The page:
WASHINGTON–More than half of adults with type 2 diabetes had long-term remission following gastric bypass surgery, according to a new study published in the Endocrine Society’s Journal of Clinical Endocrinology & Metabolism.
Bariatric surgery helps people with severe obesity lose a lot of weight and improve their health. Two common types of bariatric surgery are lap band surgery, which places a band around the top of the stomach to create a very small pouch that can hold only a small amount of food, and gastric bypass, which reduces the size of the stomach, causes hormonal changes, and can lower the amount of nutrients that are absorbed from food. One of the biggest benefits of bariatric surgery is that it can improve or eliminate type 2 diabetes.
“If a patient with type 2 diabetes is considering weight loss surgery, choosing gastric bypass soon after diagnosis can increase their chance of remission or achieving a blood sugar level that does not need treatment,” said study author Jonathan Q. Purnell, M.D., of the Oregon Health & Science University in Portland, Ore. “Our large study confirms the importance of weight loss on inducing diabetes remission, but also finds gastric bypass has benefits independent of weight. If we can understand what these benefits are, it could lead to new diabetes treatments.”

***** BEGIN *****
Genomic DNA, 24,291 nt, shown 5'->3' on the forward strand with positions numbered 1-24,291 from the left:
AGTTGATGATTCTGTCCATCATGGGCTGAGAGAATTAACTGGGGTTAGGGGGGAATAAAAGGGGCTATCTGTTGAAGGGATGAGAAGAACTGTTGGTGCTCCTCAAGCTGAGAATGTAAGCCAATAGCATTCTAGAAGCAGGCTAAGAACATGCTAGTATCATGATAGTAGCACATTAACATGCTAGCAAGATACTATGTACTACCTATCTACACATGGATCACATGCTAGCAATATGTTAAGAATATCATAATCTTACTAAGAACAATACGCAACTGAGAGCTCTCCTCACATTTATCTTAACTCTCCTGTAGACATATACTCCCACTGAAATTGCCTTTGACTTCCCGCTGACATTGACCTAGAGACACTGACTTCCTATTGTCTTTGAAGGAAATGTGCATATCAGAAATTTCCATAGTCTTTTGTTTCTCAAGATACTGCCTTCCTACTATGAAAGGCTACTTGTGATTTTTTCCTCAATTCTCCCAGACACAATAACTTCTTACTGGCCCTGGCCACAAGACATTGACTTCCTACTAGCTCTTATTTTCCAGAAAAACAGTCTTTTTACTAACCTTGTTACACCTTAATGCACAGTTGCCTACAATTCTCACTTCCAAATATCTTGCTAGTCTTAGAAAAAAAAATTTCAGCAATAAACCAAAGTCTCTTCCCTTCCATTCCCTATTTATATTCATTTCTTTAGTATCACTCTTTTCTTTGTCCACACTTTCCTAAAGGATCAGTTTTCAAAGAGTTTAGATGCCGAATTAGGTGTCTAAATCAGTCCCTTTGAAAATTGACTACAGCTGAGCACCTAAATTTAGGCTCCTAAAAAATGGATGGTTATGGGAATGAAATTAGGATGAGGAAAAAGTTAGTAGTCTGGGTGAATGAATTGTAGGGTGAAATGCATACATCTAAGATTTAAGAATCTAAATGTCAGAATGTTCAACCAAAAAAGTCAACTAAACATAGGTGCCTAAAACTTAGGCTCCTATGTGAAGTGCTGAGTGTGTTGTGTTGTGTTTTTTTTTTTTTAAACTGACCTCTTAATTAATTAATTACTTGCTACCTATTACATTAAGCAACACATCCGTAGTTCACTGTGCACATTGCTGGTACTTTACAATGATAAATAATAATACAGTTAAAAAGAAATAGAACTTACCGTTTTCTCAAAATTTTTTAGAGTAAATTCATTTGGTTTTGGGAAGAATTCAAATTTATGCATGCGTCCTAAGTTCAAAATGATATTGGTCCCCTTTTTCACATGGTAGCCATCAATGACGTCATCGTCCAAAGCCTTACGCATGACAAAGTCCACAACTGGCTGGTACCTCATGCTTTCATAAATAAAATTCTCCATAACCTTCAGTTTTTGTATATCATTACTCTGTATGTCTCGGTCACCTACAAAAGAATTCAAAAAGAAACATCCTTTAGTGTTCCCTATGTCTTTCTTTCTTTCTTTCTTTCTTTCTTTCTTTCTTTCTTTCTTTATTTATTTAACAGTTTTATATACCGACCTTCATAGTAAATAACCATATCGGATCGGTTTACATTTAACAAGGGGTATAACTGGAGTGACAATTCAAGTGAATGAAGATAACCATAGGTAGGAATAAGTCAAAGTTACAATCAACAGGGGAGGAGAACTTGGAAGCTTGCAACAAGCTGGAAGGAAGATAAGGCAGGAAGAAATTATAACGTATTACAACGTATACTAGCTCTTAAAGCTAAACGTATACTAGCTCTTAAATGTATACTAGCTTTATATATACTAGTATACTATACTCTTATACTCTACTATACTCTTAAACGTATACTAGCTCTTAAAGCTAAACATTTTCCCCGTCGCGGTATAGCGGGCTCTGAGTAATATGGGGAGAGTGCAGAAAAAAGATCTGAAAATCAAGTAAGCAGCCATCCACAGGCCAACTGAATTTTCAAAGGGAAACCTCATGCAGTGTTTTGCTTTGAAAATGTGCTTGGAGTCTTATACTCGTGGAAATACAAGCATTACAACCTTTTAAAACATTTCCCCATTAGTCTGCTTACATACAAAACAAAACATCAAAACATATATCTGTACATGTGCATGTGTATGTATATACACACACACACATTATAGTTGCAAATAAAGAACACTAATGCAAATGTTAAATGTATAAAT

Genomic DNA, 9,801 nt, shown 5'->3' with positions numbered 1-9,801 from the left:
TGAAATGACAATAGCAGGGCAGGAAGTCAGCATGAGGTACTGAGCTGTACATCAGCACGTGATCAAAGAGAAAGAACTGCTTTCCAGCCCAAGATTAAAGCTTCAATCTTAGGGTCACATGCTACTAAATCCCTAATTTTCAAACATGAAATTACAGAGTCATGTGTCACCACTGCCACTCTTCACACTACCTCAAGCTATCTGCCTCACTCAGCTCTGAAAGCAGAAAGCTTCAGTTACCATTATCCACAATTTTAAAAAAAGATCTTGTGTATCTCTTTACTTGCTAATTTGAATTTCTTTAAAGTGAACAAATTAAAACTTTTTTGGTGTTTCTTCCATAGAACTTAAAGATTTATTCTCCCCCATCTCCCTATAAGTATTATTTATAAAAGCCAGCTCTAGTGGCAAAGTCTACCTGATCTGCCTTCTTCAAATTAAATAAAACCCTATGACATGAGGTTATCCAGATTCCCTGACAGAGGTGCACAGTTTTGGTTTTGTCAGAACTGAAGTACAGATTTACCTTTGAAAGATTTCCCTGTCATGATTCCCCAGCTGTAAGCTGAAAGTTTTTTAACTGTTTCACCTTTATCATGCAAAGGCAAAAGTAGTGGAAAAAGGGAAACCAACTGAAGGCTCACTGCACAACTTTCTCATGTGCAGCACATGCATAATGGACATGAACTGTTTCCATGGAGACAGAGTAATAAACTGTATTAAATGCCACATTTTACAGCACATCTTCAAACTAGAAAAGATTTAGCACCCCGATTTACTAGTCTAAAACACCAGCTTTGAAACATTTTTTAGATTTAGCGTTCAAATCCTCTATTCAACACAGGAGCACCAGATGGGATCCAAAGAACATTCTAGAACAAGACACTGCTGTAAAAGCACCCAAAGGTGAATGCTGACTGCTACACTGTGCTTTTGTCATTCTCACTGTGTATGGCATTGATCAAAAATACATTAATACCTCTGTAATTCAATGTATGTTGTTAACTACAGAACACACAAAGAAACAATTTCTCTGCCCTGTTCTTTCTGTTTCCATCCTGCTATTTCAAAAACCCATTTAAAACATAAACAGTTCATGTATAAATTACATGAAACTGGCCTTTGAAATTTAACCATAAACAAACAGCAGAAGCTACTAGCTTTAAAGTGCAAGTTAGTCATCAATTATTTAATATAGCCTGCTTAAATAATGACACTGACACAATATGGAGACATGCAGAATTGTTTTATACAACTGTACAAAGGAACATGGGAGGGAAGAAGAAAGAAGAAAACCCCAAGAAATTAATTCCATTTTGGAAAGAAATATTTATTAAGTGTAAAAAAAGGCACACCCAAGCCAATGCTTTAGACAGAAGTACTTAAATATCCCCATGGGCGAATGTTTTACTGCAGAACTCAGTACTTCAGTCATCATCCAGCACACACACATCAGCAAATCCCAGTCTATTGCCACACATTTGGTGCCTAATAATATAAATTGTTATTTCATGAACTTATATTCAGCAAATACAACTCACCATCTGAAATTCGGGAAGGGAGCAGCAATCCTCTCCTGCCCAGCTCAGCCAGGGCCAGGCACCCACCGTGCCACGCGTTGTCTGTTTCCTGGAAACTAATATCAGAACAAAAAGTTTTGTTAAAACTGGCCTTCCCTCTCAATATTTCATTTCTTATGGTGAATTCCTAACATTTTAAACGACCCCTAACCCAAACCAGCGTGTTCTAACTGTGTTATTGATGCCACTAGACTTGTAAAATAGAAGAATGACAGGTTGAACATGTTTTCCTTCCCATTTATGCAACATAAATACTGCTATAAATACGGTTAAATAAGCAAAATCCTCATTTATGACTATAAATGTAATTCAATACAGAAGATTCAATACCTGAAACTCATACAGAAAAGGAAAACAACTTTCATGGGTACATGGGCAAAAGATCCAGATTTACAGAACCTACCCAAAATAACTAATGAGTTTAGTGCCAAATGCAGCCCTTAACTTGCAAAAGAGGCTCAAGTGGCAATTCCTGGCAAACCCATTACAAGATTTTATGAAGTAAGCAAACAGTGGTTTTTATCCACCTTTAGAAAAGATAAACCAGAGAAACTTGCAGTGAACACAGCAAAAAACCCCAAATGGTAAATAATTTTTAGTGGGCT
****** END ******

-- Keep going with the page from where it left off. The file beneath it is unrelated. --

The researchers studied 2,256 adults with severe obesity (a BMI of at least 35 kg/m2) who completed annual research assessments for up to seven years after bariatric surgery, roughly 35 percent of whom had type 2 diabetes. • Fifty seven percent of participants with diabetes achieved remission after gastric bypass surgery, and 22 percent reached remission after lap band surgery. For both procedures, remission was more common in younger participants and those who had diabetes for a shorter time prior to their procedure. The researchers found a greater likelihood of diabetes remission after gastric bypass independent of weight loss, suggesting mechanisms beyond weight loss are contributing to improved blood sugar levels.
Other authors of the study include: Elizabeth N. Dewey and Bruce M. Wolfe of the Oregon Health & Science University; Blandine Laferrère of the Columbia University College of Physicians and Surgeons in New York City, N.Y.; Faith Selzer of Harvard Medical School in Boston, Mass.; David R. Flum of the University of Washington in Seattle, Wash.; James E. Mitchell of the University of North Dakota in Fargo, N.D.; Alfons Pomp of the Weill Cornell Medical College in New York, N.Y.; Walter J. Pories of the East Carolina University in Greenville, N.C.; Thomas Inge of the University of Colorado in Denver, Colo.; and Anita Courcoulas of the University of Pittsburgh in Pittsburgh, Pa.
The manuscript received funding from the National Institute of Diabetes and Digestive and Kidney Diseases and the National Institutes of Health.
The manuscript, “Diabetes Remission Status During Seven-year Follow-up of the Longitudinal Assessment of Bariatric Surgery Study,” was published online, ahead of print.
Endocrinologists are at the core of solving the most pressing health problems of our time, from diabetes and obesity to infertility, bone health, and hormone-related cancers. The Endocrine Society is the world’s oldest and largest organization of scientists devoted to hormone research and physicians who care for people with hormone-related conditions.
The Society has more than 18,000 members, including scientists, physicians, educators, nurses and students in 122 countries. To learn more about the Society and the field of endocrinology, visit our site at http://www.
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